In this light, we can say that Adam learned to honor the Sabbath from God Himself, although that information is not found in the text but a necessary deduction from Gen. 2:1-3 as read in light of Ex. 20:11. As men fell further into sin however, the Sabbath was generally rejected since it reminds men of their status as creatures before a Creator. At Sinai therefore, God was merely reinstating the Sabbath command as it was supposed to be.

It must be noted that the basis of the Sabbath command rests on the Creation account of God creating everything in 6 days and resting on the 7th. The Sabbath command is therefore linked with the belief in the creation of all things in 6 historical days. A denial of 6-day creation in theories such as Evolution or the Day-age theory therefore destroys the basis of the Sabbath command and the 7-day week. Conversely, those who believe that God did not lie in giving the 4th commandment (regardless of their view on whether it is later abrogated or not) must reject both evolution and the day-age theory and embrace some form of creationism. To not do so is inconsistency on their part at best.

ii. The Creation basis

Another issue that we will take note of is the thread of creation that runs through the Sabbath motif. This would become more significant after we have looked through the other passages on the Sabbath. Nevertheless, from this verse alone we can see that the basis for observing the Sabbath given to the Israelites is the creation account. The purposes of the Sabbath therefore are for us to:

  1. Remember Creation
  2. Remember that we are creatures before a Creator

Because we are creatures, we are to live for God. We are not autonomous beings pursuing our own agendas, but our lives are to be reflections of God's sovereignty.

There is thus no point in obeying the Sabbath in its external observance if we lives as "Sabbath or Sunday Christians". The reason for the Sabbath is to remind us that we are dependent creatures not autonomous beings. To live 6 days like pagans and 1 day as an obedient Sabbath observer is not only hypocritical, it actually is a violation of the Sabbath in its essence. Such people major on the minors and minor on the majors, and end up violating what they claim to observe.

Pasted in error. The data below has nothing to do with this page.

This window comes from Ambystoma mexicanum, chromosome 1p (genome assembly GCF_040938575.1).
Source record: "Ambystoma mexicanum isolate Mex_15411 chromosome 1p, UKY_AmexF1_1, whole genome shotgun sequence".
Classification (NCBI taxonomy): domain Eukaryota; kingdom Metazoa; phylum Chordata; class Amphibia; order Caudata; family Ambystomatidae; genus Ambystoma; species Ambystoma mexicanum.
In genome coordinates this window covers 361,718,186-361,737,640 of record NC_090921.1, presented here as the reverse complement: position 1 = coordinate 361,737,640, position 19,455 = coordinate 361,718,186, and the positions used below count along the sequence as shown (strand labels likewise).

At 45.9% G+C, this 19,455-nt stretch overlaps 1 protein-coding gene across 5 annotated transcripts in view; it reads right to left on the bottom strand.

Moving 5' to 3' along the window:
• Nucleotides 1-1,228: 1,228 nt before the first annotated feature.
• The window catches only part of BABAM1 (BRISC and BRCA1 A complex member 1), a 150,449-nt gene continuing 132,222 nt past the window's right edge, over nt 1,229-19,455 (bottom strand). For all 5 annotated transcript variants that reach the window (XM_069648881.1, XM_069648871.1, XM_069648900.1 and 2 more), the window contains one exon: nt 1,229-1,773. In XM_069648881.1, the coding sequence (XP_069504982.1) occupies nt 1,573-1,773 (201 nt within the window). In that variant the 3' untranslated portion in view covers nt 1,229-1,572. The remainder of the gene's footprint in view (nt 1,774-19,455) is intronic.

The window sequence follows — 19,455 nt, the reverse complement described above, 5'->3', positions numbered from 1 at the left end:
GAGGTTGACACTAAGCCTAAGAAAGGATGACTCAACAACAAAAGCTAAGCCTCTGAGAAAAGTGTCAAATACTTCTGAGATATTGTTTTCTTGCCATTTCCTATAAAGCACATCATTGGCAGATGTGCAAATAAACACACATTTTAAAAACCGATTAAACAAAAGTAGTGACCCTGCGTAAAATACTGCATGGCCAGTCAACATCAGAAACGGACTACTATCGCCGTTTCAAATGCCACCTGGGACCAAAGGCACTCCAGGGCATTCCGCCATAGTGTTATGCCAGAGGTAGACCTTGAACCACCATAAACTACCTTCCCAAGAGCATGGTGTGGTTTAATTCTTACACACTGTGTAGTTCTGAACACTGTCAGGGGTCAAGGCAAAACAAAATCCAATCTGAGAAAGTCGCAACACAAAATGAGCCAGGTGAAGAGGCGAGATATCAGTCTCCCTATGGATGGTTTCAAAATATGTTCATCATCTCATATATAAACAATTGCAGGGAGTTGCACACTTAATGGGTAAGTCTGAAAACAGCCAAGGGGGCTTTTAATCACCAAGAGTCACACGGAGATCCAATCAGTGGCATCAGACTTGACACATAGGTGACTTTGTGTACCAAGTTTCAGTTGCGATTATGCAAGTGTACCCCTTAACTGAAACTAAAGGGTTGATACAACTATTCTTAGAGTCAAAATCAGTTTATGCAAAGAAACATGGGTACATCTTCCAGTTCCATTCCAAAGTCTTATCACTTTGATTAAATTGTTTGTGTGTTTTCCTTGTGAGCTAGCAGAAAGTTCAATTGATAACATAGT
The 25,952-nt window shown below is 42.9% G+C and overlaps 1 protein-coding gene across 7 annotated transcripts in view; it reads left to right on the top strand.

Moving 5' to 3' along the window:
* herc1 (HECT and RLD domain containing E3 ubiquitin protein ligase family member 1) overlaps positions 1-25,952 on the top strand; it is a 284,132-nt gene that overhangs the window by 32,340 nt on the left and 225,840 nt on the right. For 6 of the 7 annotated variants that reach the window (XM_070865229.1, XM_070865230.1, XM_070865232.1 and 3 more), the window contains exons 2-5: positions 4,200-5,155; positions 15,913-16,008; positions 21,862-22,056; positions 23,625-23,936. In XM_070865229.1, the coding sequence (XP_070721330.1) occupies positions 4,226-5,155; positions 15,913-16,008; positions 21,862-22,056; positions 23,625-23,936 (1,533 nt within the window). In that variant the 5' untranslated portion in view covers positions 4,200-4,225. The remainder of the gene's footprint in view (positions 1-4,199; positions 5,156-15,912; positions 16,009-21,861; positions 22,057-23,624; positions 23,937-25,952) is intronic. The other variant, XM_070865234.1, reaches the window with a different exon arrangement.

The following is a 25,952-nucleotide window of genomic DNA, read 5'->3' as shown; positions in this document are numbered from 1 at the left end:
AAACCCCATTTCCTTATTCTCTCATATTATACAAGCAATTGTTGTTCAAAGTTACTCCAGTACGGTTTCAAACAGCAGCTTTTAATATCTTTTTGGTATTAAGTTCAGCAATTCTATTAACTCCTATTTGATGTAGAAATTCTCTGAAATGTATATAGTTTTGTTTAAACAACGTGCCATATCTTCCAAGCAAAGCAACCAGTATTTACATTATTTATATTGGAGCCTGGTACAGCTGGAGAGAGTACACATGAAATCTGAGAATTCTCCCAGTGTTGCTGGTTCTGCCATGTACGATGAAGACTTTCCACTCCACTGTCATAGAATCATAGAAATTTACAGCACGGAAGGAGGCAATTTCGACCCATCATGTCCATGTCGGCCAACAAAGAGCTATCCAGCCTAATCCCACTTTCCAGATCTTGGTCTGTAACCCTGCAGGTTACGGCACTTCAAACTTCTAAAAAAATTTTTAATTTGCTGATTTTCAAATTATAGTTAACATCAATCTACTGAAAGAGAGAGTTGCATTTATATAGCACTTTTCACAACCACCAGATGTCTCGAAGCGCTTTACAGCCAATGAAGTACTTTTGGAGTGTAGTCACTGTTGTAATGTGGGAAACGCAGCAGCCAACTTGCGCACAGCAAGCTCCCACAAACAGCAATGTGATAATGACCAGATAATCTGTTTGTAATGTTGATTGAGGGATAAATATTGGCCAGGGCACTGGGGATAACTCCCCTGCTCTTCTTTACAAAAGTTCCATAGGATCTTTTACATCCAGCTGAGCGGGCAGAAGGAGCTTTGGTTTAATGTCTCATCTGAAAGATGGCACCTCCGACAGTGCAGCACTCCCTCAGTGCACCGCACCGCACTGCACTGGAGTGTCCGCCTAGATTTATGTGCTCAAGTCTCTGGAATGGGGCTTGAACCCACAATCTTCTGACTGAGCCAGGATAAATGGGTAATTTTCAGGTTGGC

Wrapping up the 4th commandment

The 4th commandment to observe the Sabbath is therefore multi-faceted. It is at one time both part of the Decalogue and yet transcends it; part of the Mosaic economy yet bigger than it. As we look further into the Sabbath motif, things are going to get more complicated not less, and the larger picture concerning God's intent for making the Sabbath will become clearer.

[to be continued]

12 comments:

Evangelical books said...

That's it? So how does a Christian observe the Lord's Day?

Or specifically, what does one do from the moment of waking up (6am?) till going to bed (11pm?) on Sunday?

PuritanReformed said...

Hi Jenson,

I am not done yet. The application will only come after everything has been laid out, systematized and discussed.

The issue of the Christian Sabbath or the Lord's Day after all is not something I think is an easy one.

Michael and Shlee said...
This comment has been removed by the author.
Michael said...

I question your use of affirming the consequent. If it is affirming the consequent then its a pretty lame argument to begin with. It would be fallacious just because the premise is not valid, regardless of affirming the consequent.

Is the argument: versus which are long are more important. Verse X is long: Therefore it is more important.

I agree with you that length doesnt equal importance, but I have never heard the argument before, not being a theologian. Is there more to the argument for length being important that what I list above. I hope so.

Joel Tay said...

I like how you point out that the Sabbath observances is based upon the assumption of a literal six day creation. Also like how you point out the inductive reasoning/fallacy of affirming the consequent used by some. As a matter of fact, reading modern day commentaries, I am constantly amazed by the amount of inductive reasoning used to read things into the text that is not there. These same commentators would often turn their allegorical inductive reading of the text into dogma. Earlier this week, I was wondering whether the allegorical approach used by many to interpret scripture is nothing more than fanciful eisegesis.

On a side note. How do you understand Melchizedek in light of the covenants? As in... was he part of the Abrahamic Covenant? Was he grafted into Israel (Rom 11:26; all Israel will be saved)? Was he under a previous covenant (Adamic?/Noahic?)? Was he an actual person or a theophany? What is Melchizedek's role in the Abrahamic covenant?

PuritanReformed said...

@Michael:

yes, that is the argument. I have heard this argument before, and wish to dispose of it here.

PuritanReformed said...

@Joel:

haha... =P You can enjoy the inductive reasoning used by these commentators. Which is why I really dislike the method of studying the Bible that calls itself "Inductive Bible Study". In a nutshell: Extremely subjective.

PuritanReformed said...

@Joel:

Melchizedek is an actual person under the Covenant of Grace. He is considered pre-Abraham in the same sense as Noah although he was contemparaneous with Abraham. Just as Noah was never under the Abrahamic Covenant, so Mechizedek was not under it too.

If we understand Israel as the spiritual Israel as the people of God, then he certainly is part of it. However, if we are to talk about the Romans 11 analogy, the whole picture is not applicable in the same way as you cannot say that Noah is in the Abrahamic tree. The olive tree analogy is focused on the period logically after Abraham, not necessarily temporarily after Abraham.

Michael said...

Wow.....if that was really their argument you can make the Bible say anything you want... how silly.

I bet they are all really up on their geneologies though right! And the end of Joshua, woo...

PuritanReformed said...

@Michael:

well, traditions die hard I guess.

Dark Day Ministries said...

Please check out this treatise against the Sabbatarian position:
http://www.scribd.com/doc/110229267/Sabbatismos-the-Sabbath-under-the-Gospel

PuritanReformed said...

@DarkDayMin:

please state the exact arguments you want me to interact with, not just post a link. Thanks.